Means to Live, But No Meaning to Live For: How to Find Meaning in Work
A book you’ve read at least once in your life – and need to read again – is Victor Frankl’s Man’s Search for Meaning. Frankl describes his time in a World War II Nazi death camp, and how, while nearly everything he has is taken from him, he survives by discovering the purpose of life – to search for meaning that is at once a universal concept and unique to each of us. To Frankl, we experience meaning in everyday moments when we interact authentically with our environment and those around us, give back to the world through self-expression, and preserve and adapt in situations that challenge us. This raises the question – where and how can we find those moments that lead us to meaning?
We can move towards greater meaning through our family, friends, and spirituality. But, we can also find it through the work we do. For most of us, we spend more time working than any other single activity – so why not make it count? As Victor Frankl once noted, “Ever more people today have the means to live, but no meaning to live for.” What if our work provided both?
PathwayU draws from two foundational theories of vocational psychology. Holland’s Theory of Career Choice proposes that when we work in occupations that match our core interests, we find the work highly engaging – we find joy and purpose in the work itself.
Dawis and Lofquist’s Theory of Work Adjustment proposes that it is the fit between our needs and what the job or organization provides that makes work highly satisfying – we find meaning and purpose in the work itself. For example, I value making my own decisions and being in an environment that provides me opportunities to succeed. When I have a job and employer that provides that, I wake up every day excited to go to work.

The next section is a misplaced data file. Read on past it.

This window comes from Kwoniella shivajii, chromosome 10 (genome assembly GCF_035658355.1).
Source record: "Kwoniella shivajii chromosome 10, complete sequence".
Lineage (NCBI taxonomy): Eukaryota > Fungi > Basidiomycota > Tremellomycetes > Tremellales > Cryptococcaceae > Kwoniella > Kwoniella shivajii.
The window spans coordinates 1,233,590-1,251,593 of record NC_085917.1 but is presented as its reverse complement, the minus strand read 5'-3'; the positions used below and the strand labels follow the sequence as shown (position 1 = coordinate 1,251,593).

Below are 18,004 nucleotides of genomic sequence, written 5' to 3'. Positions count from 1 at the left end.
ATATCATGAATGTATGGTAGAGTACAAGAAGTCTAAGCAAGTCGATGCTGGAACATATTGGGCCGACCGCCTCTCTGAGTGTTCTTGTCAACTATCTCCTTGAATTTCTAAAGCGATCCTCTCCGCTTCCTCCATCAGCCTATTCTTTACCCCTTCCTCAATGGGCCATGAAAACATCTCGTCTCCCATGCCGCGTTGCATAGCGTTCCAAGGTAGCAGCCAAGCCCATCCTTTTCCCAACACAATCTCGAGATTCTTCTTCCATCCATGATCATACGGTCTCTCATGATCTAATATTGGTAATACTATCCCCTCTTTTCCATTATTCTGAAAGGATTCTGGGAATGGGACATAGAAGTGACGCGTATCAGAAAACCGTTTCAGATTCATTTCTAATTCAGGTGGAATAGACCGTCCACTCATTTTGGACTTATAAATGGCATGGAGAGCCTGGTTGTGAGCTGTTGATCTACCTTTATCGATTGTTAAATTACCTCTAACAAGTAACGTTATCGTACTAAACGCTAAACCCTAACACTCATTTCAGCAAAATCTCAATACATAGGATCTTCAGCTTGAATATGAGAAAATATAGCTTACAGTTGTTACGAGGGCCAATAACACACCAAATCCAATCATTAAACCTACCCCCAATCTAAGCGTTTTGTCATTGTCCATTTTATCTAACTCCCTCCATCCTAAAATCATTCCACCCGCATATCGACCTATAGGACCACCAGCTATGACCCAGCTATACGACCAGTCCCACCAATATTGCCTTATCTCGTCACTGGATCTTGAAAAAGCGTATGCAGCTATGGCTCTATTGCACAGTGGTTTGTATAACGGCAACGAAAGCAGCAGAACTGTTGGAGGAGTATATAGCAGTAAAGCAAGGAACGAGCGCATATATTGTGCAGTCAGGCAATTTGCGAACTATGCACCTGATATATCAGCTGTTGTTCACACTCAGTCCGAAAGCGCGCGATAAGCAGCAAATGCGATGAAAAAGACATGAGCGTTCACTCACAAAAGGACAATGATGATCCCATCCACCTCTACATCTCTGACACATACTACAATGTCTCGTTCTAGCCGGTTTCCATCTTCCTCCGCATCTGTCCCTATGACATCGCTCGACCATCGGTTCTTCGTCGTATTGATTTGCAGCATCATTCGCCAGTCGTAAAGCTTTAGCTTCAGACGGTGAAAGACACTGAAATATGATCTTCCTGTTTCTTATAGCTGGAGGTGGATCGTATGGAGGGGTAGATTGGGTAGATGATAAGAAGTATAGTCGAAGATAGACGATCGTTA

PathwayU assessments allow students and job seekers to understand their work interests and work values, and then matches them to occupations that enable them find joy, purpose, and meaning in their lives. They move from working for a living to living through work. When we interact authentically with our work environment, we find our work interesting and engaging. We may be so absorbed we don’t notice the clock struck 5:00. When our organization’s values match our own, we feel a higher purpose. For example, employees at International Paper do not see their jobs as making and distributing paper products, they are mobilizing people, products, and renewable resources to address critical needs in the communities where those employees live and work. And, finally, discovering what brings you joy, purpose, and meaning provides the motivation and means to craft your job to adapt to the environment you face everyday. If you love what you do, you’ll never have to go to work. And you will find meaning.